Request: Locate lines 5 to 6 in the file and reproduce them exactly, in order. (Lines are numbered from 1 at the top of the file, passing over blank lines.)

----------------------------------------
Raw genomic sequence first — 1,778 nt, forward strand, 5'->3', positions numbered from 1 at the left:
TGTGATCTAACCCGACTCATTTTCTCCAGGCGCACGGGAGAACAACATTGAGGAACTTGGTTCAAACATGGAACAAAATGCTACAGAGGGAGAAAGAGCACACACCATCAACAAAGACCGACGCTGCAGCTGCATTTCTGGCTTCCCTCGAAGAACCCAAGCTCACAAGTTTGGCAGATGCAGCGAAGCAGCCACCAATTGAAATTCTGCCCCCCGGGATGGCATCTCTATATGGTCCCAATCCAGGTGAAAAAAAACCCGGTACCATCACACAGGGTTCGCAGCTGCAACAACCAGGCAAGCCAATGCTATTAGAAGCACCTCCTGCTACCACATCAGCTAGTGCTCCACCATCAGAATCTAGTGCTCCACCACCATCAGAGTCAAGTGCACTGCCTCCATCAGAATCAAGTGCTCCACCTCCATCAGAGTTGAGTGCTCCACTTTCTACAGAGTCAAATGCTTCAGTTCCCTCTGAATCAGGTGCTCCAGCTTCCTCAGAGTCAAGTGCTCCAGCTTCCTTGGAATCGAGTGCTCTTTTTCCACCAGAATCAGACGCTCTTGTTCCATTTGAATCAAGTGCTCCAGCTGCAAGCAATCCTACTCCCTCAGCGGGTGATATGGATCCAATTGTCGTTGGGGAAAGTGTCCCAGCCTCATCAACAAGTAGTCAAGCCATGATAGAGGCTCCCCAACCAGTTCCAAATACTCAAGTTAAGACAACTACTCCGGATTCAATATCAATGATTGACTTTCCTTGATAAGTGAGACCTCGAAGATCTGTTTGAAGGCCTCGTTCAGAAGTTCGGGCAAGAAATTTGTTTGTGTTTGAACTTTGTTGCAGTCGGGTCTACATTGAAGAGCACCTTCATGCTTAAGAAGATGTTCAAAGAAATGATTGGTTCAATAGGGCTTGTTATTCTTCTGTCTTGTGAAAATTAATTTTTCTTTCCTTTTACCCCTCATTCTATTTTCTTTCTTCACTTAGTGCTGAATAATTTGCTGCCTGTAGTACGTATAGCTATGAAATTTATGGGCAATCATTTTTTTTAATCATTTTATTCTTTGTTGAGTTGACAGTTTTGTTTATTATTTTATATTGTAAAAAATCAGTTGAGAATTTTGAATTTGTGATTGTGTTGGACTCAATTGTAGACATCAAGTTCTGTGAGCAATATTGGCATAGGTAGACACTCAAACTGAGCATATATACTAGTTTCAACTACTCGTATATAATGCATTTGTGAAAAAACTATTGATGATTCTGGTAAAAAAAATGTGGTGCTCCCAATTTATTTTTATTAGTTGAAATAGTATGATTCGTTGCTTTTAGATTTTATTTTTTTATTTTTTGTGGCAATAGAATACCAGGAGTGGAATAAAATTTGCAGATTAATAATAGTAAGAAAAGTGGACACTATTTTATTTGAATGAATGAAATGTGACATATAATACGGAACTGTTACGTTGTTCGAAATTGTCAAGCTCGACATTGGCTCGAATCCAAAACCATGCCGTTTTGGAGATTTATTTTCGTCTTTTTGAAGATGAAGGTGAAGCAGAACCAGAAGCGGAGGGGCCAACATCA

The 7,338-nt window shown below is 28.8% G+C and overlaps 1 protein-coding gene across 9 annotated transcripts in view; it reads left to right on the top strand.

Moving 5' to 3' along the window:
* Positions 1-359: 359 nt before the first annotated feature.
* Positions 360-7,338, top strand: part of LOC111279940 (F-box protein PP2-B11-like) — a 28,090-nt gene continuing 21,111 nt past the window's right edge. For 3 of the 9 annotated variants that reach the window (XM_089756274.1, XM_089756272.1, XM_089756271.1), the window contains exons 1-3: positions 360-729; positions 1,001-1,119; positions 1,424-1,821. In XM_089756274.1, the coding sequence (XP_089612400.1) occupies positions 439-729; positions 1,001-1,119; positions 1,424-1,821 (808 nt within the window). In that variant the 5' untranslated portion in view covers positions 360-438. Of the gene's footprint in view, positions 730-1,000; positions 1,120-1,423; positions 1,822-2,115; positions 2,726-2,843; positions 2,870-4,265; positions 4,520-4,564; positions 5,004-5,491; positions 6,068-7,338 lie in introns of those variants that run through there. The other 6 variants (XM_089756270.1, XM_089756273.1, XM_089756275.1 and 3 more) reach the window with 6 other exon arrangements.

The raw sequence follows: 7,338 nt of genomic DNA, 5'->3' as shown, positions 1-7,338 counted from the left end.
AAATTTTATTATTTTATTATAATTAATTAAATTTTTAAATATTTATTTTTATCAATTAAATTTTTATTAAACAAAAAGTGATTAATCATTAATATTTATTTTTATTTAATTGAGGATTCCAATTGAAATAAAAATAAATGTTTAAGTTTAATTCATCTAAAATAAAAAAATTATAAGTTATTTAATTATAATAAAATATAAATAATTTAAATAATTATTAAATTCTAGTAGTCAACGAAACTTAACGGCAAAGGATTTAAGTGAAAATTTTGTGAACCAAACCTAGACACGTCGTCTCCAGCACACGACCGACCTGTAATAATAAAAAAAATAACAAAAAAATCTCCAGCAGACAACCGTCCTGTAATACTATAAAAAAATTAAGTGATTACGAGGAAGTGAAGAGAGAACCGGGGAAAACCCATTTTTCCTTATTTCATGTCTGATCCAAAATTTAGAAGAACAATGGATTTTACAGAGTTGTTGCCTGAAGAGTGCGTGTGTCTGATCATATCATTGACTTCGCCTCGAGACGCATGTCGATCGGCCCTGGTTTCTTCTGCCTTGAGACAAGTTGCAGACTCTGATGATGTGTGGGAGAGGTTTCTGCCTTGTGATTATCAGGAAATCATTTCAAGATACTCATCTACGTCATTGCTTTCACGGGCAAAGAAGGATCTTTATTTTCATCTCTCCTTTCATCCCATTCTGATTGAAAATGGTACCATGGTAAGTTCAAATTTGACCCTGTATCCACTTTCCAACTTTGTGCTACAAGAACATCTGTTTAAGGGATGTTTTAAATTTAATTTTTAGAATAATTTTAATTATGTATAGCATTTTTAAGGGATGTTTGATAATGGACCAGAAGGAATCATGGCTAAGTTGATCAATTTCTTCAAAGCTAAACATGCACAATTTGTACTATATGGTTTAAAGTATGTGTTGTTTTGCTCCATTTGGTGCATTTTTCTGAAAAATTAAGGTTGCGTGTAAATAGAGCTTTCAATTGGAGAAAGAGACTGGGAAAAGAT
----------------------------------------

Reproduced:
* Positions 1-359: 359 nt before the first annotated feature.
* Positions 360-7,338, top strand: part of LOC111279940 (F-box protein PP2-B11-like) — a 28,090-nt gene continuing 21,111 nt past the window's right edge. For 3 of the 9 annotated variants that reach the window (XM_089756274.1, XM_089756272.1, XM_089756271.1), the window contains exons 1-3: positions 360-729; positions 1,001-1,119; positions 1,424-1,821. In XM_089756274.1, the coding sequence (XP_089612400.1) occupies positions 439-729; positions 1,001-1,119; positions 1,424-1,821 (808 nt within the window). In that variant the 5' untranslated portion in view covers positions 360-438. Of the gene's footprint in view, positions 730-1,000; positions 1,120-1,423; positions 1,822-2,115; positions 2,726-2,843; positions 2,870-4,265; positions 4,520-4,564; positions 5,004-5,491; positions 6,068-7,338 lie in introns of those variants that run through there. The other 6 variants (XM_089756270.1, XM_089756273.1, XM_089756275.1 and 3 more) reach the window with 6 other exon arrangements.